INDIANAPOLIS — Right now, Indiana leaders are still trying to determine what President Donald Trump’s series of recent executive orders mean for the state.
There are a lot of unknowns.
Some politicians are questioning the constitutionality of the the president’s actions. However, Indiana Business Research Center Co-director Timothy Slaper said something needed to be done.
“I think it’d be remiss for a president not to move forward,” said Slaper. “It’s easier to ask forgiveness than permission.”
As Congress continues going back and forth on another much-needed relief package, President Donald Trump issued an order that would allow employees making under $104,000 a delay in payroll tax.
“That will be deferred from September 1 to December 31,” explained Indiana Chamber of Commerce President and CEO Kevin Brinegar. “It’s not clear in the executive order whether he can make those deferrals forgivable (which is what his intent is) that may require legislation from congress that could end up in this phase four package.”
The Indiana Chamber of Commerce is meeting with Indiana members of congress this week to push that and more in the next phase.
“Including limitations on lawsuits for businesses,” said Brinegar. “We also think it’s important to expand the Payroll Protection Program to non-profits, most of whom are small businesses.”
One of the president’s orders does provide federal student loan borrowers interest-free relief until 2021.
“A lot of those who have recently graduated from college, a lot of the millennials, they still have that hanging over them,” said Slaper.
President Donald Trump’s orders do not protect hoosiers from evictions, according to Prosperity Indiana.
“It really just directs federal agencies to determine if that’s necessary,” said Prosperity’s Policy Director, Andrew Bradley. “It actually provides more confusion because it may provide a false sense of security but there is nothing in here with teeth that prevents any evictions from happening and it provides no assistance.”
Bradley said Congress needs to pass something to help renters.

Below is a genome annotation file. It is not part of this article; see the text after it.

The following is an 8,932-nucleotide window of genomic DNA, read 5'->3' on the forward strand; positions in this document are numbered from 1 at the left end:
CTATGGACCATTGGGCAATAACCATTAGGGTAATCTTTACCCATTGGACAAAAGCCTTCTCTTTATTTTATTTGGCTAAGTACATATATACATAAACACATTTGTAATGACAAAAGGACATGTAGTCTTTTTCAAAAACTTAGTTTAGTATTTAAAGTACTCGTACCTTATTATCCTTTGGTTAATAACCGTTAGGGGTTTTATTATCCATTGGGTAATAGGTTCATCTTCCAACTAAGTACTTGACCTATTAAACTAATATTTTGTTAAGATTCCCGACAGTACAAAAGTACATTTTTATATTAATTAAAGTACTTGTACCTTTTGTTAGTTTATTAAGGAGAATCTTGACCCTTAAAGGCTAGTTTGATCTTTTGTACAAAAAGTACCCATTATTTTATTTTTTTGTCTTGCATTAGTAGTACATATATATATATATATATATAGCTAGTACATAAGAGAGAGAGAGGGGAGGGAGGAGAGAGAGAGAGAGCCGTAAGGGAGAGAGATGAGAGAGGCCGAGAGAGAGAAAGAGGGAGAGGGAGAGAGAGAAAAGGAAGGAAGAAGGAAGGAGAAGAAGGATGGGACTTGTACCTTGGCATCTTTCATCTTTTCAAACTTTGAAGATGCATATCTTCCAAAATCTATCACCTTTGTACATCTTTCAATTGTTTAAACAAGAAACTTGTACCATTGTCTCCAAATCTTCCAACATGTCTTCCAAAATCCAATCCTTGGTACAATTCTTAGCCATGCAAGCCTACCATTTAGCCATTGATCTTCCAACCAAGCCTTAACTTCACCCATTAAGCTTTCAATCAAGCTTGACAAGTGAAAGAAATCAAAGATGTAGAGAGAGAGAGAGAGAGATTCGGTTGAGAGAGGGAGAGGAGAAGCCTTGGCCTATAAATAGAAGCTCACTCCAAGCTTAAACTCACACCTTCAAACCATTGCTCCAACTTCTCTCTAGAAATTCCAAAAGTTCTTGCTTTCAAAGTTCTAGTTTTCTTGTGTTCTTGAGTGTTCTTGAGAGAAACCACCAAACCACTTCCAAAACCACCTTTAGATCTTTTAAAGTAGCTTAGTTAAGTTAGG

“Unless there is a moratorium put in place or real emergency rental assistance provided from congress somewhere in between 569,000 to 720,000 hoosiers could end up being evicted,” said Bradley.
He said Indiana’s assistance program and the one provided by the city of Indianapolis is not enough.
“You add those up and you are still left with over 200,000 households that haven’t received any assistance and who could be at risk of eviction and homelessness especially now that federal unemployment assistance is ending,” said Bradley.
President Donald Trump announced a plan for $400 weekly unemployment benefits but the state could end up footing $100 per person from the federal dollars it has already received.
If states don’t chip in 25% of the $400 they could count the first $100 they pay in unemployment benefits toward their share, reducing the total extra amount to $300.
Indiana Governor Eric Holcomb has yet to make a statement on what the state plans to do. He has referred media to the Indiana Department of Workforce Development, which issued this statement:
“The Indiana Department of Workforce Development (DWD) is currently assessing the Presidential Memorandum issued on August 8 that allows claimants to receive up to an additional $400 per week in unemployment benefits. DWD is waiting for guidance from the U.S. Department of Labor to interpret the implementation and funding options available for states. We will update claimants on our website, social media platforms, and directly via claimant communications when additional information is available. Individuals currently filing for unemployment benefits are NOT required to contact DWD to receive the additional payment.”
As for whether President Trump’s executive orders will help Americans, Slaper said it won’t hurt.
“I think it will at least give one a sense of– I’m not in as bad a situation as I would be if this did not happen,” said Slaper.